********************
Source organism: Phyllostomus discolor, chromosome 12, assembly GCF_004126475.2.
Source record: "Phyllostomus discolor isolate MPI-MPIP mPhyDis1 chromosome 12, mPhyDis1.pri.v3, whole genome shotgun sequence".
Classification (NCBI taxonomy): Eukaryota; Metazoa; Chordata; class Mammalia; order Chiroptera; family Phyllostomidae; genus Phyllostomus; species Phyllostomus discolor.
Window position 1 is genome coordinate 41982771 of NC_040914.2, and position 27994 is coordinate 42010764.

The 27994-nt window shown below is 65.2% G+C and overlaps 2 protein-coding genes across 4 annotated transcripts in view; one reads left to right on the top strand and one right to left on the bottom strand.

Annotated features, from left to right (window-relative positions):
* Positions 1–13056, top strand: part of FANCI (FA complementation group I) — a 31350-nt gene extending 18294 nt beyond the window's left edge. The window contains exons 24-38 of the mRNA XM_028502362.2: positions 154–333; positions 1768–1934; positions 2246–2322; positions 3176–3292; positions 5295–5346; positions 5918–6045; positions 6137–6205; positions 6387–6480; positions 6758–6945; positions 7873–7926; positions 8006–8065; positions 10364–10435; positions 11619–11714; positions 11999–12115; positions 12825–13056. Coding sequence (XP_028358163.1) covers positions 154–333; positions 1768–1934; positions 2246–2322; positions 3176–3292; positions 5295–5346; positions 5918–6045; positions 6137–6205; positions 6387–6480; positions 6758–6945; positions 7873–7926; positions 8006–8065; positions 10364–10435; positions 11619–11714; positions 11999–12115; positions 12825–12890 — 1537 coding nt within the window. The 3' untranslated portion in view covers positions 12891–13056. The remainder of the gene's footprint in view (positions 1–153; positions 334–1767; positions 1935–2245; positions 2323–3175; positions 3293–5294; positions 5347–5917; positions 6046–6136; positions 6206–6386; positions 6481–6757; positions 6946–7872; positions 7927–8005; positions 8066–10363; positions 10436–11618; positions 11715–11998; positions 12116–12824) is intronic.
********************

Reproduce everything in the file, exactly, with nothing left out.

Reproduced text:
Source organism: Phyllostomus discolor, chromosome 12, assembly GCF_004126475.2.
Source record: "Phyllostomus discolor isolate MPI-MPIP mPhyDis1 chromosome 12, mPhyDis1.pri.v3, whole genome shotgun sequence".
Classification (NCBI taxonomy): Eukaryota; Metazoa; Chordata; class Mammalia; order Chiroptera; family Phyllostomidae; genus Phyllostomus; species Phyllostomus discolor.
Window position 1 is genome coordinate 41982771 of NC_040914.2, and position 27994 is coordinate 42010764.

The 27994-nt window shown below is 65.2% G+C and overlaps 2 protein-coding genes across 4 annotated transcripts in view; one reads left to right on the top strand and one right to left on the bottom strand.

Annotated features, from left to right (window-relative positions):
* Positions 1–13056, top strand: part of FANCI (FA complementation group I) — a 31350-nt gene extending 18294 nt beyond the window's left edge. The window contains exons 24-38 of the mRNA XM_028502362.2: positions 154–333; positions 1768–1934; positions 2246–2322; positions 3176–3292; positions 5295–5346; positions 5918–6045; positions 6137–6205; positions 6387–6480; positions 6758–6945; positions 7873–7926; positions 8006–8065; positions 10364–10435; positions 11619–11714; positions 11999–12115; positions 12825–13056. Coding sequence (XP_028358163.1) covers positions 154–333; positions 1768–1934; positions 2246–2322; positions 3176–3292; positions 5295–5346; positions 5918–6045; positions 6137–6205; positions 6387–6480; positions 6758–6945; positions 7873–7926; positions 8006–8065; positions 10364–10435; positions 11619–11714; positions 11999–12115; positions 12825–12890 — 1537 coding nt within the window. The 3' untranslated portion in view covers positions 12891–13056. The remainder of the gene's footprint in view (positions 1–153; positions 334–1767; positions 1935–2245; positions 2323–3175; positions 3293–5294; positions 5347–5917; positions 6046–6136; positions 6206–6386; positions 6481–6757; positions 6946–7872; positions 7927–8005; positions 8066–10363; positions 10436–11618; positions 11715–11998; positions 12116–12824) is intronic.